I recently sent the following letter to the New Scientist. I doubt they will publish it but I did think it worth putting on my blog. So here it is.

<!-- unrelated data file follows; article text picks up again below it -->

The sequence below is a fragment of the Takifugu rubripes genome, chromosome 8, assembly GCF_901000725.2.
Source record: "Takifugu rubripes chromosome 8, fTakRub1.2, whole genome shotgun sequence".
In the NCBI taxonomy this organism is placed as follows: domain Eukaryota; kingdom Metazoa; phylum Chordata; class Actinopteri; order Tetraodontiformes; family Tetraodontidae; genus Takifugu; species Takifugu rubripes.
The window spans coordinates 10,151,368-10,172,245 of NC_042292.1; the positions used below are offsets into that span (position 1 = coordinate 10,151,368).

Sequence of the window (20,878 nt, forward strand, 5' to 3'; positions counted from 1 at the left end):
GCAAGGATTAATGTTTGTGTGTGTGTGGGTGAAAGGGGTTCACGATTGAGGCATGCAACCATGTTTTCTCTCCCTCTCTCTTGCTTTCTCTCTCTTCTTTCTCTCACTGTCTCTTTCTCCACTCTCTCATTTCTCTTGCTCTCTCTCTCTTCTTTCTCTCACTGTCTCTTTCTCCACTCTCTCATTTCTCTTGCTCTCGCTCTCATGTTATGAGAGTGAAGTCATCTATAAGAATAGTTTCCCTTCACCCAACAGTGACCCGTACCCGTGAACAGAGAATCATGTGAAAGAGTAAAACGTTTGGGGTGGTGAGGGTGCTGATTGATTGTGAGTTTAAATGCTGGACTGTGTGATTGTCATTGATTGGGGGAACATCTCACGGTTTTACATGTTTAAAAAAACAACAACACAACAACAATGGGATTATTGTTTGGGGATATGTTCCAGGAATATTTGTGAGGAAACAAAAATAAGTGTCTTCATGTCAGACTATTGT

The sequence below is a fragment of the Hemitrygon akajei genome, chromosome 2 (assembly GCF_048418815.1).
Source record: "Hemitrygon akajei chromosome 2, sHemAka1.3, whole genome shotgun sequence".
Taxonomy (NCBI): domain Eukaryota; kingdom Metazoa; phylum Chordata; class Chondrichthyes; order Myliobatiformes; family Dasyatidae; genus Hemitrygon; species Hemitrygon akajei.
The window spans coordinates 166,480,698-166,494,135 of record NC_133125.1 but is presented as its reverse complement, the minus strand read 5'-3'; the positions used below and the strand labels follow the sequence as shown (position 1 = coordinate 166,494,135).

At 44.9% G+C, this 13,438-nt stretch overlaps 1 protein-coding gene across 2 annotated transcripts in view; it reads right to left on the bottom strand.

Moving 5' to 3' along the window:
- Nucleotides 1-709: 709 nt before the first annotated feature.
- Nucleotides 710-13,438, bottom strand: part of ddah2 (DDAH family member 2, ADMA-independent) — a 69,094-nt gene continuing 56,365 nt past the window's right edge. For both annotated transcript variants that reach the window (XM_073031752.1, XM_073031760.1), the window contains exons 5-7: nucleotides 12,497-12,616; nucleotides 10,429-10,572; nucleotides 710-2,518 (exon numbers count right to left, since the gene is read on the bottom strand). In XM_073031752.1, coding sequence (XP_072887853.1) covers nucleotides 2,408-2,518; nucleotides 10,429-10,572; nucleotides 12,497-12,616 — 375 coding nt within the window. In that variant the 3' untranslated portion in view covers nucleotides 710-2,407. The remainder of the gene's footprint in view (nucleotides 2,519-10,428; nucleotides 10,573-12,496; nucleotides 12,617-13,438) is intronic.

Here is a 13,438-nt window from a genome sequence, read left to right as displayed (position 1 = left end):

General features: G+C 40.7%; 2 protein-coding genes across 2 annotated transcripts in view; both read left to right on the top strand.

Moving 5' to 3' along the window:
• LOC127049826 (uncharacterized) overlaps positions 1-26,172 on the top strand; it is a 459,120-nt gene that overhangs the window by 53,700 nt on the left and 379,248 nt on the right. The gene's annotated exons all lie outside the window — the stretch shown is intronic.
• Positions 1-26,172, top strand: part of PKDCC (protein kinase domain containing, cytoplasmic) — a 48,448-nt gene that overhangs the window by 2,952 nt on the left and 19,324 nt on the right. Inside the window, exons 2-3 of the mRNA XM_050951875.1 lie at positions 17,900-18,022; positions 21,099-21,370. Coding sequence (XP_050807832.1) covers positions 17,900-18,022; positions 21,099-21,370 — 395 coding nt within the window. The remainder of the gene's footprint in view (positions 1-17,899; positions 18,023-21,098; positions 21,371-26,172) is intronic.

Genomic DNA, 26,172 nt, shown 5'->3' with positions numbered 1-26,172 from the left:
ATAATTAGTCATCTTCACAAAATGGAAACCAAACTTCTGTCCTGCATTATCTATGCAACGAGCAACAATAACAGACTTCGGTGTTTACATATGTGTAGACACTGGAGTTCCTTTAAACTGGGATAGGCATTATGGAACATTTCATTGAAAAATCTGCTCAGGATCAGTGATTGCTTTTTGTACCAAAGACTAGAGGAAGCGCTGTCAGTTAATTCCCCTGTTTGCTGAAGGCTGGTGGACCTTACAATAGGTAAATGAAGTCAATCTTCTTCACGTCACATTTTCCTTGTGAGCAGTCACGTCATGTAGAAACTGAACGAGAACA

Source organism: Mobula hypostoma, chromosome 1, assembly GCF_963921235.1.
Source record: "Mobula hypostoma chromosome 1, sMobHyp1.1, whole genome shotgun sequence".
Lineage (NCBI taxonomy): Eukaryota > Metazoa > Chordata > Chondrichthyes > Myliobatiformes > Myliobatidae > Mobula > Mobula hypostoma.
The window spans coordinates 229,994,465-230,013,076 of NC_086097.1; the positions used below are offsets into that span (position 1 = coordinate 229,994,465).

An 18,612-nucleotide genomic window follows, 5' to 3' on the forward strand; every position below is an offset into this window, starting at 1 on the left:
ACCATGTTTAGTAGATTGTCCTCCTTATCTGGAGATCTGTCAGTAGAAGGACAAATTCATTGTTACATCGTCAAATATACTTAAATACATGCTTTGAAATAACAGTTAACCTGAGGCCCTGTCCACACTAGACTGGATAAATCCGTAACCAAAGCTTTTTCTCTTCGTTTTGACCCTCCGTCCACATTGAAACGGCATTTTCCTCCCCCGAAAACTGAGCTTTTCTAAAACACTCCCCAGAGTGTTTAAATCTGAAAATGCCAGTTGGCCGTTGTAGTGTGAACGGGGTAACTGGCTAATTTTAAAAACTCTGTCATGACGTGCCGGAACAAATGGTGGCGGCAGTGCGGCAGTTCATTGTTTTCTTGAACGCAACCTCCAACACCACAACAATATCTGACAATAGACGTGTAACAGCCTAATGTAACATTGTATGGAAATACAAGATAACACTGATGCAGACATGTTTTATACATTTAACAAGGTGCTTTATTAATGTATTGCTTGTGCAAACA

Dear Sir/Madam, I recently attended the webinar with Michio Kaku talking about the Theory of Everything and the issue of how we reconcile the Standard Model with Einstein’s Theory of Relativity. I have been fascinated by this issue for some time and, on listening to Michio Kaku, a thought struck me. Michio was talking about on the one hand, the detailed and somewhat messy – and now potentially disturbed – Standard Model and on the other, the simple and elegant Theory of Relativity. He disliked the fact that the Standard Model seemed messy and too complicated – full of details. He much preferred the simplicity and elegance of the Theory of Relativity and was hoping the connecting theory might be equally simple and elegant. When he was describing one being on the left of the screen and the other on the right and also talking about “on the one hand… and on the other…”, I thought about the two hemispheres of the brain. The left brain is concerned with detail, with understanding the world by putting together the sensory information to form a model. The right brain is more concerned with the big picture – conceptual thinking or pattern recognition. A friend of mine who has been studying the brain for decades gave a talk on the oppositions within the brain and described the difference between looking (a left brain function) and seeing (a right brain function). When we are looking at the detail of something like a tree for example, we cannot see the wood (hence the expression “can’t see the wood for the trees”). When we are seeing the wood, we cannot look at the detail of the tree. If someone is seeing the wood and you ask them, “what is the shape of the bark on that Oak?” they cannot see it, it doesn’t work. If someone is looking at the bark on the Oak and you ask them to see the wood, they cannot. It occurred to me that both are accurate. There is the individual detail of looking, and the left brain’s capacity to organise a model of this detail, but whilst we are doing this we cannot stand back to see the wood. Both are true but separate functions. What unites them is our consciousness: our ability to synthesise the two apparently contradictory functions. I wonder if the search in its current form will fail to find a theory of everything because one already exists but it is not in the form that Michio Kaku and others are looking. I wonder if the the answer lies (as is often the case) in a shift in perspective? If, as many are now suggesting, the universe is a reflection of our individual minds on a far larger scale, a universal mind, then, as it is in our individual experience, our consciousness cannot be found by examining all the physical detail of the brain. A tree examiner might conclude there is no such thing as consciousness, it is a fantastical nonsense – all conceptual and no substance. Someone seeing a wood might die from the frustration of trying to get a tree examiner to stop trying to get to wood from the detail – how could they explain wood in terms of physical detail? It would make no sense and it would not work for a tree examiner. Nor would the physical detail work for a wood seer. Yet our ability to synthesise the two by standing in the middle and using our consciousness is one of our greatest assets.